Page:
Master Grower 2024: Grafton Nursery

Grafton Nursery

The RHS Master Grower scheme, celebrates the very best in specialist nurseries the country has to offer. At RHS Malvern Spring this year Grafton Nurseries in Worcester will bear the Master Grower title on their special display at the festival.

The family-run growers specialise in hardy eucalyptus and it’s their mission to challenge the stereotypes and misconceptions of the most versitile of plants.
“People need to give eucalyptus a go because they are fascinating to grow. They just need a little bit of understanding.” says Hilary Collins who, along with partner Stephen, has been running Grafton Nurseries since 2008.

Master Grower: Grafton Nursery

“They don’t like being ignored,” says Hilary. “They’re really like racehorses: you need to feed them well, treat them well, look after them, stable them well, and they will reward you. But if you ignore them, then they will become badly behaved.”

Grafton Nursery

Why grow Hardy Eucalyptus

  • Hardy EucalyptusThey support bees and pollinating insects
  • They can be grown for firewood production
  • They’re great for drying up boggy ground
  • They make excellent cut-foliage for flower arranging
“There isn’t a day that goes by when you are not touched by Eucalyptus. If you use copier paper, newspaper loo roll, kitchen roll, cleaning products, perfumery or cosmetics.”

- Hilary Collins, Grafton Nursery 

How to grow Eucalyptus

Growing containersThe growers at Grafton recommend using Air-pot containers, made from recycled shampoo bottle tops, which allow plants to produce a radial root system. If they are to be grown in containers, then put them into a larger pot. As well as looking attractive, the bigger pot will add weight to stop it blowing over and cuts down on the water loss.
“If you are growing in a container, they need watering every day in the summer, three times a week in the spring and the autumn and at least once a week in the winter. In the ground they should only be watered for the first two years. Getting them established is crucially important in the first year and then they shouldn’t need watering thereafter.”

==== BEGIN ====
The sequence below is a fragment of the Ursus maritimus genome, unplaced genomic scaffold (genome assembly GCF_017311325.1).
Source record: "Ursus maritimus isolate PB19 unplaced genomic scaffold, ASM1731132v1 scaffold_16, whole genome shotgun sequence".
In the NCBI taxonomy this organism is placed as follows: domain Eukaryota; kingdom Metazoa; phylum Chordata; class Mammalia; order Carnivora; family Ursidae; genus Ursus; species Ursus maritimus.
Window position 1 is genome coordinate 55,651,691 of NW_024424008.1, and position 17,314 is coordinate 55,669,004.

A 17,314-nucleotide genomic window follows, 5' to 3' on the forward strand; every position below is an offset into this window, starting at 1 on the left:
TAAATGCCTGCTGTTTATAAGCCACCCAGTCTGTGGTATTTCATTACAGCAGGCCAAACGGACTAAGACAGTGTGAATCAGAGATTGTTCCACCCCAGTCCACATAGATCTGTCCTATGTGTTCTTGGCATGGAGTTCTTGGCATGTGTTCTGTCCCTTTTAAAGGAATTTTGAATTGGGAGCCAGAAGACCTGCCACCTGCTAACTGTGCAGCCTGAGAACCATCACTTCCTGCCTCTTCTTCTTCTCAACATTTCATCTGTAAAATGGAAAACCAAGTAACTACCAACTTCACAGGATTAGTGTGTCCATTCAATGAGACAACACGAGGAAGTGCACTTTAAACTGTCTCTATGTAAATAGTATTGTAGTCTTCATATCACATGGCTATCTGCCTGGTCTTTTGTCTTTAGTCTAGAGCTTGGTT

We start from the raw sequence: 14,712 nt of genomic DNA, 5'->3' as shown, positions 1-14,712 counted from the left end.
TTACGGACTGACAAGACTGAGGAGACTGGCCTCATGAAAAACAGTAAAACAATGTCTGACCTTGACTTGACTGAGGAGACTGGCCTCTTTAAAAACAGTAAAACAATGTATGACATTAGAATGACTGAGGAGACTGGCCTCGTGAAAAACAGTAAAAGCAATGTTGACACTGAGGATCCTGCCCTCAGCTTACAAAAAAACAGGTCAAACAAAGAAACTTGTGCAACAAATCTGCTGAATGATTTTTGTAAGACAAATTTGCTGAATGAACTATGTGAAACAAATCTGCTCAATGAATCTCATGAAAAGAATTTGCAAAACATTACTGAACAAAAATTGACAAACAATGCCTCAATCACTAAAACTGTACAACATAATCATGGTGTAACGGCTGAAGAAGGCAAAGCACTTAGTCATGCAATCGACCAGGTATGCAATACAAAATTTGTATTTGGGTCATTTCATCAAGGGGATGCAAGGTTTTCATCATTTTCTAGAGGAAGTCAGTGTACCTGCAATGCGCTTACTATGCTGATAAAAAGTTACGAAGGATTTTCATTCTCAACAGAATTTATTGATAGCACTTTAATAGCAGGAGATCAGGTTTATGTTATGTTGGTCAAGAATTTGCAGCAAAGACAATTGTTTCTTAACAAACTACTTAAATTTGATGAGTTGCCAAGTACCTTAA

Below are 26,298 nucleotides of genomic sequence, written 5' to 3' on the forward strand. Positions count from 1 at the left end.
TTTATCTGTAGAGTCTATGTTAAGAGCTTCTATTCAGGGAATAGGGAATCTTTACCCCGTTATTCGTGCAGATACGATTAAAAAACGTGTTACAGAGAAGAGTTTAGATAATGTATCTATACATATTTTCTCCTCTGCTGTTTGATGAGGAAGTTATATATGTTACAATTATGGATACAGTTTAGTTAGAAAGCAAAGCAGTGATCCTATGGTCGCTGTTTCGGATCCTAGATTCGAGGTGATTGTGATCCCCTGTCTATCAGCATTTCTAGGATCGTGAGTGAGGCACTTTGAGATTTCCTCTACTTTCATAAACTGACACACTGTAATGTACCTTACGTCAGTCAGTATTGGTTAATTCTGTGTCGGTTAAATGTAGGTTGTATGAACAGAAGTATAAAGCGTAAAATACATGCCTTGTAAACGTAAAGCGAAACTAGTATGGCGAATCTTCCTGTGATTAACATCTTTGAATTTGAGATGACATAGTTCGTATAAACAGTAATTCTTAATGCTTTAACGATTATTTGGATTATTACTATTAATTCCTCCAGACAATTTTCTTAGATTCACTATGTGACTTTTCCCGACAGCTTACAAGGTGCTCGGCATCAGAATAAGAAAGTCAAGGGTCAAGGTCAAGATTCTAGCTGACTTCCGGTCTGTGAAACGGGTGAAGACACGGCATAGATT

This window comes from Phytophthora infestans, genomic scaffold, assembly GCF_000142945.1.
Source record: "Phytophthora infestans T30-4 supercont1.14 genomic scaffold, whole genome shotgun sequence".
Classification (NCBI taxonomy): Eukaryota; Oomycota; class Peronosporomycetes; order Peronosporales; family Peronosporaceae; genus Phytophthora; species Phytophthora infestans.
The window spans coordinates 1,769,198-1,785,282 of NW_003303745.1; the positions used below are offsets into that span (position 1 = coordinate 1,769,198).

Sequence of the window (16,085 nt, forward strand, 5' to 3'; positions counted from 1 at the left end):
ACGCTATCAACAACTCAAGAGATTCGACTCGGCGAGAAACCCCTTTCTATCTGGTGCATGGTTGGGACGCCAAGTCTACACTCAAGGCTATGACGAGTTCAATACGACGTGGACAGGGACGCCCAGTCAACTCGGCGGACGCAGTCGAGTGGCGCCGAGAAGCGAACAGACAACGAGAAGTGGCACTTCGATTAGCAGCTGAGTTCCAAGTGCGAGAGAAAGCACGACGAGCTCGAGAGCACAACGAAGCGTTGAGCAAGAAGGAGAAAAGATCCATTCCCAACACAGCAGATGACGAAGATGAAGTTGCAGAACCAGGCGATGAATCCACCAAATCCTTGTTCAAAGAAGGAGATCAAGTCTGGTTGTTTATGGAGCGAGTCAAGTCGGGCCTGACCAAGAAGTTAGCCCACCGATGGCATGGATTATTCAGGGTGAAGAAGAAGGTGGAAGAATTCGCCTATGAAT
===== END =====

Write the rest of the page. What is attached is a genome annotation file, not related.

“When you plant it, we say don’t dig a bomb crater, dig a mineshaft. Fill that mineshaft with good quality loamy soil mixed with 20% sharp sand. When you water, that water runs down through the sand and it drags the roots with it. That’s how you get a two-foot deep root system. It will go out sideways in the fullness of time when it’s ready.”

Hardy Eucalyptus
Master Growers champion sustainable practices and Grafton is no exception. As well as using Air-pots, they have been peat-free for over 12 years and use as much collected rainwater as possible. The nursery’s hardy eucalyptus are also the ideal climate change-proof plant.

Recommended varieties

Though Hilary claims choosing between her plants is like ‘picking a favourite child’, we persuaded her to recommend some eucalyptus to try.

Eucalyptus gunnii France Bleu

Eucalyptus gunnii France Bleu
The underskirts of the plant are an icy silvery-blue colour, with rose-pink to violet new stems and shiny-white haze of new growth.

Eucalyptus neglectaEucalyptus neglecta
So-called because the botanist forgot to name it. A fast-growing dwarf, which is very rare, neglecta has tea plate sized juvenile leaves, progressing to something like a huge bayleaf.

Eucalyptus michaelianaEucalyptus michaeliana
A weeping habit, the flowers are like little stars. The bark has a slight silvery-metallic sheen. The leaves are soft sage green, and smell fabulous. 

Eucalyptus dalrympleanaEucalyptus dalrympleana
This grows very tall, very fast and has very huggable trunks. It’s good for firewood, and it’s a fighter.

Inside the Floral Marquee

Grafton Nursery
Find Grafton Nursery inside the Floral Marquee at RHS Malvern Spring Festival (9 – 12 May 2024).

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